Anyone under the age of 18 is just starting out on life’s journey to adulthood. Yet in New York, nearly 4,000 minors were married between 2000 and 2010. Even more troubling, more than 84 percent of those were girls married to adult men.
Another stunning fact is the current minimum age – 14 – for someone to be married in this state. It takes parental consent and court approval, but can be done. The path becomes easier for those 16 or 17; they need only parental or guardian consent to marry.
There are so many ways this is wrong, starting with the possibility that an adult marrying a minor may be taking cruel advantage of a child. After all, children under 17 don’t have the legal capacity to consent to sex.
Even more troubling are the prospects of forced marriages involving children and sham marriages involving sexual trafficking. Both are scourges upon society. There is no defense, no argument that can ever convince reasonable people that marriage of minor children under these conditions is justified.
It is, therefore, easy to support Gov. Andrew M. Cuomo’s effort to raise the age of marriage consent to 18. For 17-year-olds, written consent would be required by both parents and a judge. And judges would be required to interview minors applying to marry.
Fraidy Reiss, head of Unchained At Last, a nonprofit that helps women and girls leave or avoid forced marriages, makes the case that the law should allow 17-year-olds to get married if a judge approves. Other states, including most around New York, are taking steps to ban marriages by anyone under the age of 18.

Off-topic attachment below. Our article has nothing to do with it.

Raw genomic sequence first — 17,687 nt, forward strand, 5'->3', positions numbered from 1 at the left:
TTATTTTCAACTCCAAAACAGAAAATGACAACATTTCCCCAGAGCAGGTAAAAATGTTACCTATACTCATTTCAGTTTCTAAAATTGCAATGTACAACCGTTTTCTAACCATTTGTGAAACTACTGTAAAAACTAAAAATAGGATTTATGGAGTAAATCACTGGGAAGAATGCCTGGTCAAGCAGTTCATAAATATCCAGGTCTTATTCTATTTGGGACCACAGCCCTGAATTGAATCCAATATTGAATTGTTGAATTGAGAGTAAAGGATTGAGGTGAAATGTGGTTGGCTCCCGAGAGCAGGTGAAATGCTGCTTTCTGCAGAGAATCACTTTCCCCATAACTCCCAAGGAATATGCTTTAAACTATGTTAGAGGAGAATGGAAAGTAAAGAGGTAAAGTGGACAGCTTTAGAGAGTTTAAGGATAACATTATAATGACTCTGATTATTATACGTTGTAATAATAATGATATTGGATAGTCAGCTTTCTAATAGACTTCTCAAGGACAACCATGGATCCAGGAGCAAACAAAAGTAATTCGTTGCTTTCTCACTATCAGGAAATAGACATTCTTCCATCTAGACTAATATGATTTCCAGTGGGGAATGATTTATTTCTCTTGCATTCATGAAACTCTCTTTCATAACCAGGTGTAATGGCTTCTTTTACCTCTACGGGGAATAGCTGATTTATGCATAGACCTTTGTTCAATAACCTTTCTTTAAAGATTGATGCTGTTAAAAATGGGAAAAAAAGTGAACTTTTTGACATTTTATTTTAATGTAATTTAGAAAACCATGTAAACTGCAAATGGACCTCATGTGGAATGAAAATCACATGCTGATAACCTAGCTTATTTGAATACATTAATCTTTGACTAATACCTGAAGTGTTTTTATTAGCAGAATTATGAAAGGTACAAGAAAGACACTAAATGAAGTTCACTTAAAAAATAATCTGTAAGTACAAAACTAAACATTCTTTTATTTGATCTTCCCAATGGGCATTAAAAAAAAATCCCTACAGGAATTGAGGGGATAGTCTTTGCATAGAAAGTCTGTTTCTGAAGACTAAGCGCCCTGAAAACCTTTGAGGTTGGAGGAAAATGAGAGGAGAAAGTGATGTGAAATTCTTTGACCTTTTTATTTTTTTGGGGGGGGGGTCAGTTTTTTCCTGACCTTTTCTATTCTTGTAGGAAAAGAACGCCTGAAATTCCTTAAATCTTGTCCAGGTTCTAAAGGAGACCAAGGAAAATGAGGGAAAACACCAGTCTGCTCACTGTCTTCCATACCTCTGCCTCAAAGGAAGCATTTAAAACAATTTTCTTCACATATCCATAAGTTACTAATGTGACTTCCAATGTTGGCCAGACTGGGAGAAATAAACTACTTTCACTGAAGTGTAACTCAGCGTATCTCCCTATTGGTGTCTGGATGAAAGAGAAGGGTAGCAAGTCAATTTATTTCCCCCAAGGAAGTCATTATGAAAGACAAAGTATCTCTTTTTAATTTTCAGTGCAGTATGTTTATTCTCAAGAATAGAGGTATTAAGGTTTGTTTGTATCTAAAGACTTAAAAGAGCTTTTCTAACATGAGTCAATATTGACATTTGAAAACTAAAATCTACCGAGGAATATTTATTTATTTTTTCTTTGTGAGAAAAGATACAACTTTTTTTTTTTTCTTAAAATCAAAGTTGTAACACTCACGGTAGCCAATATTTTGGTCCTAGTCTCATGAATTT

Nadia Shahram, an attorney and matrimonial mediator in Williamsville, raised the issue of immigrant families who send their daughters back to their home countries to get married once they reach middle school.
Education is key, as Shahram said, particularly as it relates to the estimated 3,000 known or suspected forced marriages in the United States in 2015, according to the Tahirih Justice Center, a national nonprofit group that provides services to immigrant women and children.
Assemblywoman Amy Paulin, D-Westchester County, and Sen. Andrew Lanza, R-Staten Island, have proposed legislation to raise the marriage age. Paulin notes that adding to confusion on the issue is the fact that New York law allows minors to get married but does not allow them to get a divorce in their own name. Changes are needed.